AGRIPIN: There is...oh! Can it be? There is an occupant inside! I see the torso, the helmet. How is this possible? I am approaching closer...

Her little spaceship sailed toward the anomaly.

AGRIPIN: I see the helmet in the sun. He is smi...

Roza let herself trail off. She could not finish the sentence, because it made no sense. Smiling? He was smiling? She pressed the monocular’s eyecup to her skin and soon saw why.

The meteoroid — or whatever it was — had torn not only through the craft, but through its unfortunate occupant as well. His body ended in ragged strips just below the waist. She forced herself to watch as it floated listlessly about the cabin. When the front of the helmet came into view once more, Roza took a good look at the face. The eyes were tiny, shriveled orbs. What she’d mistaken for smiling was in fact decayed flesh around the mouth, exposing teeth and gums in a horrible rictus. This surprised her. She would not have expected decomposition in space.

And he was so young. So young… Her brain did not want to process the final revelation that would set every piece in context. Yet she could not escape it as the gap between the two vehicles closed:

This was no man. This was a boy of about ten years.

Dogs were not enough. They needed a person in space, and before the Americans. Booster capacity, though, had not been adequate for a fully grown adult. Close, they were close, but not quite there. And they could not wait, would not wait. Their solution was a heartbreaking compromise. He must have launched not four months ago, when the last pair of “muttniks” went up. Every gram counts.

Roza thought of her son as anger welled within.

AGRIPIN: A boy? You sent a boy? How could you do such a thing?
DAWN: Agripin -- Roza -- please. We could not foresee such an accident. It was imperative he go.

Korolyov’s voice reached across space, ringing hollow by the time it filtered through Roza’s earpiece.

AGRIPIN: But why? It wasn't right. He should be acknowledged, people should know he was first. We must tell the world he was first!

A heavy sigh, then a moment of silence before Korolyov spoke again:

DAWN: Can you not reconsider?
AGRIPIN: I insist! The right thing must be done.

Rosa’s resolve was clear. More silence.

DAWN: I am sorry, Comrade. He cannot be first in space. And neither can you.

An orange lamp alerted her to the working of the attitude control thrusters. The view tilted as they fired in quick spurts, pitching the rear of the craft earthward.

AGRIPIN: Wait! What are you doing? Stop!
DAWN: I--we cannot return you. In any form. The wreckage may fall into the wrong hands.

Paralyzed, she stared into a silent empire of solitude. The black expanse stared back with a million starry eyes.

AGRIPIN: You mean to...
DAWN: You have served the Motherland well. I am sorry.

And Korolyov was sorry. She was a good Soviet. A good woman. But he could not risk a return to the Gulags.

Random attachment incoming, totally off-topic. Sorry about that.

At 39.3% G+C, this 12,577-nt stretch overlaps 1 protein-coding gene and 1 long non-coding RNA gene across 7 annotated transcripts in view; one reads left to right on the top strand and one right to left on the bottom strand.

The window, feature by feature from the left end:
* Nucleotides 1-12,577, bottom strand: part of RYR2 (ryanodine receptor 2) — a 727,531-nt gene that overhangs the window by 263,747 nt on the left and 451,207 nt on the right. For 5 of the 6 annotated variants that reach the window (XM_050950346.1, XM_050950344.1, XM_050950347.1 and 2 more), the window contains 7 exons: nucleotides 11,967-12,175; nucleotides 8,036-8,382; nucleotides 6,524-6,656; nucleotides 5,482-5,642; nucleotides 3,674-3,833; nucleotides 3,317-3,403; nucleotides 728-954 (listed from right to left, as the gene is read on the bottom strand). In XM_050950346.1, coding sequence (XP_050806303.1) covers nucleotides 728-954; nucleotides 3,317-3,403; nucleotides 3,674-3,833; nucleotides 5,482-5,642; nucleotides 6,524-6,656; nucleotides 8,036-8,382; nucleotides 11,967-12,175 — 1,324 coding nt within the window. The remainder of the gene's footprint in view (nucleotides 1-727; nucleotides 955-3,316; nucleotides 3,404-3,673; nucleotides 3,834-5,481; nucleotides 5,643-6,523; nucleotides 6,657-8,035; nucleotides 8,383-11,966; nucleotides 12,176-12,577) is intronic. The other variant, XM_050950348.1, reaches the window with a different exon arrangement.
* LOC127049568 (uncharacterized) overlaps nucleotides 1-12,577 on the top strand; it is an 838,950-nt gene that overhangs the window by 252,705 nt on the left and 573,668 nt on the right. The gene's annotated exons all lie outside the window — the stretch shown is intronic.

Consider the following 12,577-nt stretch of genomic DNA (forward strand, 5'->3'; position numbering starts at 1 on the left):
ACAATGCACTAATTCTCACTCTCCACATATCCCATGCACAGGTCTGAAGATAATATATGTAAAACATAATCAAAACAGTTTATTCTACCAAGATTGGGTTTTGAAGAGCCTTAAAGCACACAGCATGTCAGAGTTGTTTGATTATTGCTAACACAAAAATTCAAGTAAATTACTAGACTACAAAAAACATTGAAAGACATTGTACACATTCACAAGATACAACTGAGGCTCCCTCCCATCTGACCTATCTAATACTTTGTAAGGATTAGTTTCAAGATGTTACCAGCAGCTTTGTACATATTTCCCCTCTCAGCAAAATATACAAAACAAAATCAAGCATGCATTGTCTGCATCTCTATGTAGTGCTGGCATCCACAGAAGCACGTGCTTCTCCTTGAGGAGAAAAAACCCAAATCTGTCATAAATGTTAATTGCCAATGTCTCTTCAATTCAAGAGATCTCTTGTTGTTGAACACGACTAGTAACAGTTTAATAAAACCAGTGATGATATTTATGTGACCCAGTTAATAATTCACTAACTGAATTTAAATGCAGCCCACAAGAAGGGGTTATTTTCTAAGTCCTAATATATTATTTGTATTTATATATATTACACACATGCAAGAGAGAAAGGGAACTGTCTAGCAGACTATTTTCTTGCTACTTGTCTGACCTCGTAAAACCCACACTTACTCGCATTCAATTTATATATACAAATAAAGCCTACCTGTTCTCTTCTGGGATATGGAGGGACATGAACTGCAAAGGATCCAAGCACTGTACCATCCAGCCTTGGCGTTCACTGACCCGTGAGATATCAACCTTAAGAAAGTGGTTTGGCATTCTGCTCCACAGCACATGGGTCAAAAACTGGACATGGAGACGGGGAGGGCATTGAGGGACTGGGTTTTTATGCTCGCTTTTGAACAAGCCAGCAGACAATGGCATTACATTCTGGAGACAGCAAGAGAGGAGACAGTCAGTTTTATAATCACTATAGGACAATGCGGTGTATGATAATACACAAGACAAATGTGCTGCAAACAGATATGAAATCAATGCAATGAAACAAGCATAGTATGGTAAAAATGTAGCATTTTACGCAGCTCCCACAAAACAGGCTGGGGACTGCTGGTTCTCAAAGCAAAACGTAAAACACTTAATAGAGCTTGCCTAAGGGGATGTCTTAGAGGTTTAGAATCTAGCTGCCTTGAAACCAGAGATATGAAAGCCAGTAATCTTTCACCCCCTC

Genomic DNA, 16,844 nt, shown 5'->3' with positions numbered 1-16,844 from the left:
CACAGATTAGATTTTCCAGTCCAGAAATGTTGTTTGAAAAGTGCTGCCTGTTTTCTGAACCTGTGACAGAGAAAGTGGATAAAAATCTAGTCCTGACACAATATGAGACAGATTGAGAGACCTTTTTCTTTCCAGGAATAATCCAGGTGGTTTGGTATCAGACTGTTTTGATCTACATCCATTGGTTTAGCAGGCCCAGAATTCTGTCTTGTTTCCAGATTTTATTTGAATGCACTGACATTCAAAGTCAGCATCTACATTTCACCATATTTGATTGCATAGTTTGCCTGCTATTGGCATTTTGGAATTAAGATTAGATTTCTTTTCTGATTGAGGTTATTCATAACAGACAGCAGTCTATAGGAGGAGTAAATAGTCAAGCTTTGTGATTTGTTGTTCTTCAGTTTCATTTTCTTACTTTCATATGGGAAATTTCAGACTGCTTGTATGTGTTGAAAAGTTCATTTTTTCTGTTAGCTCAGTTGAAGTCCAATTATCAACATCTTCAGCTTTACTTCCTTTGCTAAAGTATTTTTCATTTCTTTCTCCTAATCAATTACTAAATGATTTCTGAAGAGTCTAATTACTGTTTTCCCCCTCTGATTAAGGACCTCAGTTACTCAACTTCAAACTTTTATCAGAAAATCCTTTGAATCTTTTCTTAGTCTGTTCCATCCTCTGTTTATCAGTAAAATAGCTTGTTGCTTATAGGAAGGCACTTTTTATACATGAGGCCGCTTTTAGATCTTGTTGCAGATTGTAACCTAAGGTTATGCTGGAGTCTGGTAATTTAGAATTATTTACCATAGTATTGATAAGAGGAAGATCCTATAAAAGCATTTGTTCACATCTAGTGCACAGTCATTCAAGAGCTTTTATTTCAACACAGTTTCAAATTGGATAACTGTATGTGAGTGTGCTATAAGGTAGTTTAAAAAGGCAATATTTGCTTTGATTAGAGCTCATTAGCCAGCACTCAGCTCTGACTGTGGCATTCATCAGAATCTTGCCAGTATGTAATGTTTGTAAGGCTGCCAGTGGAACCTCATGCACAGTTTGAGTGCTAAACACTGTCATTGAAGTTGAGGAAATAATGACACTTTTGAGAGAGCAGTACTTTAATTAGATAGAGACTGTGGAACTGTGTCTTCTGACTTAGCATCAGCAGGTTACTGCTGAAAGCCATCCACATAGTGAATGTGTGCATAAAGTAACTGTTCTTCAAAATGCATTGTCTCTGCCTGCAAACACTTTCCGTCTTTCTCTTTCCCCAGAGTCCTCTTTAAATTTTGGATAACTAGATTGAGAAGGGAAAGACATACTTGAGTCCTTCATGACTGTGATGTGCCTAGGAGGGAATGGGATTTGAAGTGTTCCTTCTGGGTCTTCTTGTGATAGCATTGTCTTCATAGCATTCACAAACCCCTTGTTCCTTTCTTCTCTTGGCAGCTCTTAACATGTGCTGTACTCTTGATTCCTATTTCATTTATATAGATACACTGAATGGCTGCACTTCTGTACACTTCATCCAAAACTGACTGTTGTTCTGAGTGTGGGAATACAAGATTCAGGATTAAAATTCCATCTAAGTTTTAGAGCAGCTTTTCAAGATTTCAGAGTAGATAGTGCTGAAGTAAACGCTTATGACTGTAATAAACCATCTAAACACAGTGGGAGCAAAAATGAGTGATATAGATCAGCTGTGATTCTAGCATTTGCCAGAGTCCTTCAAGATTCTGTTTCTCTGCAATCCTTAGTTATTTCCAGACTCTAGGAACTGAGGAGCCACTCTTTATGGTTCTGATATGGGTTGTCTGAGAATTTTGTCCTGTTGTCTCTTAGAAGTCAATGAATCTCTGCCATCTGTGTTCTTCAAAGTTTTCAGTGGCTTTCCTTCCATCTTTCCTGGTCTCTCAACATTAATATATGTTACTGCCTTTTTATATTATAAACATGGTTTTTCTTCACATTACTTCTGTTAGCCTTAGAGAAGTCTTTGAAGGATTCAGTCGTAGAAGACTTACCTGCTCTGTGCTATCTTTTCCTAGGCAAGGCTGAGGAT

The smaller Vostok came into view above and to her right. One arm of the remains of its passenger, palm out and bent at the elbow, seemed to give her a lazy zero-G wave as it bobbed through the window.

AGRIPIN: Nyet! Nyet! What you are about to do --

Whoomp. The retro rocket fired with a roar. In tandem with the nitrogen thrusters, it pushed her into a new orbit curving away from the Earth, into an escape velocity from which there was no return. The corpse floated and grinned behind her.

AGRIPIN: Nyet! You cannot!

Roza was powerless to stop the remote commands. The stars beckoned, growing the tiniest bit closer.

The capsule, her bravest, swiftest horse, was now her coffin, and it was her fate that she would be interred in the cold folds of deep space. The conditioned air of the cabin was ice on her skin. It smelled sickly sweet, like rotting fruit. Roza began to shiver. “But no one will ever know about us!” she cried out to the uncaring cosmos. “No one will ever know…no one will ever know…”

Agripin galloped through her mind, unbounded at last.

“Shut it off,” said Korolyov, pointing to the radio. Click. The men in ground control sat at their consoles with grim faces. Korolyov opened a new pack of cigarettes, tapped one out and hung it at his lips. “Tragic, yes. A setback, yes.” He struck a match. “Do not fret, Comrades. We will try again. And we will succeed.”

He trudged out the room in a wake of blue smoke, searching his pockets for another pill. No such luck.

Credit: alapanamo

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Graveyard Pictures

May 2, 2016 at 12:00 AM
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Graveyard Pictures

This is a video pasta. If the embedded video is not loading for you, please click the link above to go directly to the video’s YouTube page and try watching it there.

Credit: Cold Chills

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Fragment

April 24, 2016 at 12:00 AM
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FRAGMENT from Noah Griffith & Daniel Stewart on Vimeo.

Directed by Noah Griffith
Produced by Daniel Stewart
Written by Noah Griffith & Daniel Stewart
Starring William Hoverder

An Air Force jet breaks up over the desert. A mysterious radio beacon draws the pilot from the crash site. A discovery is waiting. And it is not of this Earth.